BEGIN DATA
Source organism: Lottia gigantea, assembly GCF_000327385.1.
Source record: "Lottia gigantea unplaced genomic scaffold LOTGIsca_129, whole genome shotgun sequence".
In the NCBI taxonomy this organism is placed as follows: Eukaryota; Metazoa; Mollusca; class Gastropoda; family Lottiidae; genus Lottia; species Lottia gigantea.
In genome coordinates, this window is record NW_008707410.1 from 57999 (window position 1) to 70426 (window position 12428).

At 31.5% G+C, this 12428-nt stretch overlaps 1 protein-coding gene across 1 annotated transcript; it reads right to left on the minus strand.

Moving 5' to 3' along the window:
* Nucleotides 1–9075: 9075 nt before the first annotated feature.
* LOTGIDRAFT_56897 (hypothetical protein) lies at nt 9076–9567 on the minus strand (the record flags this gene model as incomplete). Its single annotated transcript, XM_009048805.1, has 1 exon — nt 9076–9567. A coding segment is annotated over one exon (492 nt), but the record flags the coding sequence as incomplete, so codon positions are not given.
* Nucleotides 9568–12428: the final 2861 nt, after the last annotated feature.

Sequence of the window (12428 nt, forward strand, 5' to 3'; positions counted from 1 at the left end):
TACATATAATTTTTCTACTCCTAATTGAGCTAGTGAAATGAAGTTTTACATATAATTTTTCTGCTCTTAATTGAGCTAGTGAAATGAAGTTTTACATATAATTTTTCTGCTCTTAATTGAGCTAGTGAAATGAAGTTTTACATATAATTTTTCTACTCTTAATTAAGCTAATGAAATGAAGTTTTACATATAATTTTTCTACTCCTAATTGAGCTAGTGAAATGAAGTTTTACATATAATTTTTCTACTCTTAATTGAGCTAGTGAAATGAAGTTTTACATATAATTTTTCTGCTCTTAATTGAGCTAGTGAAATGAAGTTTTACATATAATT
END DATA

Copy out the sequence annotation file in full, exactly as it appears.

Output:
Source organism: Lottia gigantea, assembly GCF_000327385.1.
Source record: "Lottia gigantea unplaced genomic scaffold LOTGIsca_129, whole genome shotgun sequence".
In the NCBI taxonomy this organism is placed as follows: Eukaryota; Metazoa; Mollusca; class Gastropoda; family Lottiidae; genus Lottia; species Lottia gigantea.
In genome coordinates, this window is record NW_008707410.1 from 57999 (window position 1) to 70426 (window position 12428).

At 31.5% G+C, this 12428-nt stretch overlaps 1 protein-coding gene across 1 annotated transcript; it reads right to left on the minus strand.

Moving 5' to 3' along the window:
* Nucleotides 1–9075: 9075 nt before the first annotated feature.
* LOTGIDRAFT_56897 (hypothetical protein) lies at nt 9076–9567 on the minus strand (the record flags this gene model as incomplete). Its single annotated transcript, XM_009048805.1, has 1 exon — nt 9076–9567. A coding segment is annotated over one exon (492 nt), but the record flags the coding sequence as incomplete, so codon positions are not given.
* Nucleotides 9568–12428: the final 2861 nt, after the last annotated feature.

Sequence of the window (12428 nt, forward strand, 5' to 3'; positions counted from 1 at the left end):
TACATATAATTTTTCTACTCCTAATTGAGCTAGTGAAATGAAGTTTTACATATAATTTTTCTGCTCTTAATTGAGCTAGTGAAATGAAGTTTTACATATAATTTTTCTGCTCTTAATTGAGCTAGTGAAATGAAGTTTTACATATAATTTTTCTACTCTTAATTAAGCTAATGAAATGAAGTTTTACATATAATTTTTCTACTCCTAATTGAGCTAGTGAAATGAAGTTTTACATATAATTTTTCTACTCTTAATTGAGCTAGTGAAATGAAGTTTTACATATAATTTTTCTGCTCTTAATTGAGCTAGTGAAATGAAGTTTTACATATAATT